Create an list of pairs of predictions and the actual outcome, 1.0 or 0.0, sorted by prediction lowest to highest, like this:

(0.3, 0), (0.5, 1), (0.6, 0), (0.8, 1) …

Now, working through the list starting at the beginning, find a prediction pair where the outcome of the second is lower than the outcome of the first.  This is a “violator”, because we know that a higher prediction should mean a higher outcome.  In the brief example above the 2nd and 3rd prediction-outcome pairs are violators because while 0.6 is greater than 0.5, 0 is not greater than 1.

To resolve this, we remove this pair of violators, and replace them with a new pair consisting of the average (this isn’t quite correct, keep reading) of both the prediction and the outcome.  So now, our new list looks like this:

(0.3, 0), (0.55, 0.5), (0.8, 1) …

We carry on through the list doing this every time we find a pair of violators.  At the end of this process, we are guaranteed to have an isotonic mapping from predictions to outcomes.  Yay!

Actually, not so “yay”.  I decided to test the algorithm with this code:


The basic idea was for the “real life” probabilities to be the square of the prediction. So, if the prediction was 0.5, the real probability would be 0.25, and so-on.

Here I compare the curve determined by the PAV algorithm to what it should be:

As you can see, it is a terrible fit, completely useless for our purposes.  What went wrong? (edit: Turns out that paper #2’s description of the PAV algorithm was incorrect, my modification to it was actually the correct implementation).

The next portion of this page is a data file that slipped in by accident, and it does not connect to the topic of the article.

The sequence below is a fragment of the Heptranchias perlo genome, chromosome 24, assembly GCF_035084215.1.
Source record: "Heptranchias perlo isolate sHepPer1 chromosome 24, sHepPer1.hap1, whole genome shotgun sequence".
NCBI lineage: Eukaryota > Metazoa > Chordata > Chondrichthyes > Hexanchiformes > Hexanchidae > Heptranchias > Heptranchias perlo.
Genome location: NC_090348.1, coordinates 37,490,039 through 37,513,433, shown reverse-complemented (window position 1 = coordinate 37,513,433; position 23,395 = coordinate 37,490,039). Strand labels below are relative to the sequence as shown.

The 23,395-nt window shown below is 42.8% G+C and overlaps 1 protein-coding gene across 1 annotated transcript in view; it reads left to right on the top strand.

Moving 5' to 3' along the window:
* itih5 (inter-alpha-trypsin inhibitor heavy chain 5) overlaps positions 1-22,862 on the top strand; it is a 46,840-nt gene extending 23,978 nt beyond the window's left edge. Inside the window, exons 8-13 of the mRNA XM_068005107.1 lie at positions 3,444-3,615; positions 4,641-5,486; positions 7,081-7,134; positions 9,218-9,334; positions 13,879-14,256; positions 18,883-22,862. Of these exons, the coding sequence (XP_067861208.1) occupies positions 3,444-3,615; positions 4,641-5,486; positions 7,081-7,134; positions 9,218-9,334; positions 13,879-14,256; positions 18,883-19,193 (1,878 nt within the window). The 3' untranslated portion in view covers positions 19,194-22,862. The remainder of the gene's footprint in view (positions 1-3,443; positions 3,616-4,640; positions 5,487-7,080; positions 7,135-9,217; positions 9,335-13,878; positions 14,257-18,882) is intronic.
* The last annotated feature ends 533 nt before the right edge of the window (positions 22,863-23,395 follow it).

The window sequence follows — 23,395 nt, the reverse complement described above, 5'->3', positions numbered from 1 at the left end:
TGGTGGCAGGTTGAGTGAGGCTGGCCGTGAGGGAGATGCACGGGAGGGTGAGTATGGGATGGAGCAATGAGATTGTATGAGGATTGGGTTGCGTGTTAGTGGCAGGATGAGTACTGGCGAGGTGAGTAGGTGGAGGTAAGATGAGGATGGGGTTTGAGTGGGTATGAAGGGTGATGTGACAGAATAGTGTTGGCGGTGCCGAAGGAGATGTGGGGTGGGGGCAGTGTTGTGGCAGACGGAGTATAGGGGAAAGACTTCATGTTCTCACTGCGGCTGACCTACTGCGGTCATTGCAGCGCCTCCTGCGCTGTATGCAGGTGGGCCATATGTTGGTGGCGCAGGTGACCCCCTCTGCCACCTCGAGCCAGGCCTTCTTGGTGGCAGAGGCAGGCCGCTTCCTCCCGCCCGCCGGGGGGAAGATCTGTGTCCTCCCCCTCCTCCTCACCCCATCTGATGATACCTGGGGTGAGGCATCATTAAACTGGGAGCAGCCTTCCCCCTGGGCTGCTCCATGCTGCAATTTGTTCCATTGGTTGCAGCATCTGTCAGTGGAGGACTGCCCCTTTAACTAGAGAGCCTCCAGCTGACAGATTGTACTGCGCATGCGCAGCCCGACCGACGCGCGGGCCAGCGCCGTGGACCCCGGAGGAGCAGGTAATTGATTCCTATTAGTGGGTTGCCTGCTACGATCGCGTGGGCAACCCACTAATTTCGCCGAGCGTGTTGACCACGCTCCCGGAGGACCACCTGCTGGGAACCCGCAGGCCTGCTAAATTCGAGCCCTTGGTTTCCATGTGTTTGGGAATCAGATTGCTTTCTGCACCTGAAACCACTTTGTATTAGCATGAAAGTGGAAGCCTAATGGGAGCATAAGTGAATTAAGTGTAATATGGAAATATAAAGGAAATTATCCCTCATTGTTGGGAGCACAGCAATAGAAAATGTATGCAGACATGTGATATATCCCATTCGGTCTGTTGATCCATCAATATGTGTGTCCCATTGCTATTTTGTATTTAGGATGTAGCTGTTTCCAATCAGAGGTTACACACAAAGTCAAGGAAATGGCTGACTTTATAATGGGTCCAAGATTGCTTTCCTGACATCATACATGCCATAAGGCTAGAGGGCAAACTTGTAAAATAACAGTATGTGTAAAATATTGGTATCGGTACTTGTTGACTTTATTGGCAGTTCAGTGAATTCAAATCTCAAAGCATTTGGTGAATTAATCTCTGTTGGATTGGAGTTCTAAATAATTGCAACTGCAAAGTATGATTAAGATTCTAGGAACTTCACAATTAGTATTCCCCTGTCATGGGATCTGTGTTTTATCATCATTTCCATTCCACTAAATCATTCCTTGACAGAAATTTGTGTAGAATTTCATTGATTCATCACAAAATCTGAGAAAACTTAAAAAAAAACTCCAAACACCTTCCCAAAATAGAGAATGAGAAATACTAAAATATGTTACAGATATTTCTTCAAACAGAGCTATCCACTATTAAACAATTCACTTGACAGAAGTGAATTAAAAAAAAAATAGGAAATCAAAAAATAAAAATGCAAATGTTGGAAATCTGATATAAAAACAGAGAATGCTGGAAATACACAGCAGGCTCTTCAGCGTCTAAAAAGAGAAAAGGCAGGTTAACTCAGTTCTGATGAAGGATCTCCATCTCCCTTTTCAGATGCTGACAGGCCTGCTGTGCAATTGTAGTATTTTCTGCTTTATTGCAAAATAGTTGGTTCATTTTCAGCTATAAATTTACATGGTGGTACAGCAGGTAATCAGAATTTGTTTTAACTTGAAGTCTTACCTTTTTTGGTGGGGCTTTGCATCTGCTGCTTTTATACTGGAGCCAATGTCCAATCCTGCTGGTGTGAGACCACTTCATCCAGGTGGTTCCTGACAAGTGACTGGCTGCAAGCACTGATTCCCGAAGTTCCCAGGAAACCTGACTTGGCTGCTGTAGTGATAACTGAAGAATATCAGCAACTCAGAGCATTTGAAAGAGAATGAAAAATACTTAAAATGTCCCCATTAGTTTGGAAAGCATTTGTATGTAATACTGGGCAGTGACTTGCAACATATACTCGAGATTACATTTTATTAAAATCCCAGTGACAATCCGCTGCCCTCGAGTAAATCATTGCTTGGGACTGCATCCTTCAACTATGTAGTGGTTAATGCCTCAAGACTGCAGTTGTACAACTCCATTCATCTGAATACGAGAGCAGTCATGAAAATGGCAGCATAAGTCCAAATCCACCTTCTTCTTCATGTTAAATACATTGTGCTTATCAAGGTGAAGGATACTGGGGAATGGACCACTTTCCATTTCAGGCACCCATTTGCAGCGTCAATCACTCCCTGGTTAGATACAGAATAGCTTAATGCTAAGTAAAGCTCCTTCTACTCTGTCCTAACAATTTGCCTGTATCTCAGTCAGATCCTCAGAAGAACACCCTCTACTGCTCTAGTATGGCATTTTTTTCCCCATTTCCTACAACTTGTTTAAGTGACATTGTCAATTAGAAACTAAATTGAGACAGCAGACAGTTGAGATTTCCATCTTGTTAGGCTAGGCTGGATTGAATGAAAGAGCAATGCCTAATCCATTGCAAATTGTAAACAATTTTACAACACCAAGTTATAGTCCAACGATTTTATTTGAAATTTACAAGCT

After some thought I had an idea. Recall that the PAV algorithm works by “merging” pairs of samples repeatedly, using the average prediction and outcome of each to produce the replacement sample.

Using the average in this way assumes that both of the “parent” samples are of equal value, but are they? Well, no. One parent sample might have hundreds of “ancestor” samples, while another might not have any parents at all. PAV ignores this.

The result is that samples in parts of the curve that have a lot of these violations effectively get “watered down”, while samples in parts of the curve with few violations do not. The effect is to distort the shape of the curve, something that is very obvious from my experiment above.

The solution? We need to keep track of a “weight” for every sample, which basically counts the number of “original” samples that they are composed of.

Now, instead of doing a normal averaging of two parent samples, we do a weighted average, and the resulting child weight is the sum of the two parent’s weights.

The effect? Take a look:

Wow, looks like we have solved the problem! Frankly, I’m surprised that people haven’t noticed this flaw in the PAV algorithm in the past (edit: it wasn’t a flaw in the algorithm, it was a flaw in paper #2’s description of the algorithm). I assume that they were using it in situations where the violations were evenly distributed throughout the prediction curve, in which case the distortion may not be so pronounced.

I’ve emailed the authors of paper #2 and will update this post once I hear back from them.

Update: Ronny commented below directing me to another paper that describes the PAV algorithm, but it describes it with my “fix”. It appears that the description of the algorithm’s implementation in paper #2 was incorrect, and the correct implementation is the weighted approach I describe above. I suspected this might be the case, nice that it’s been confirmed.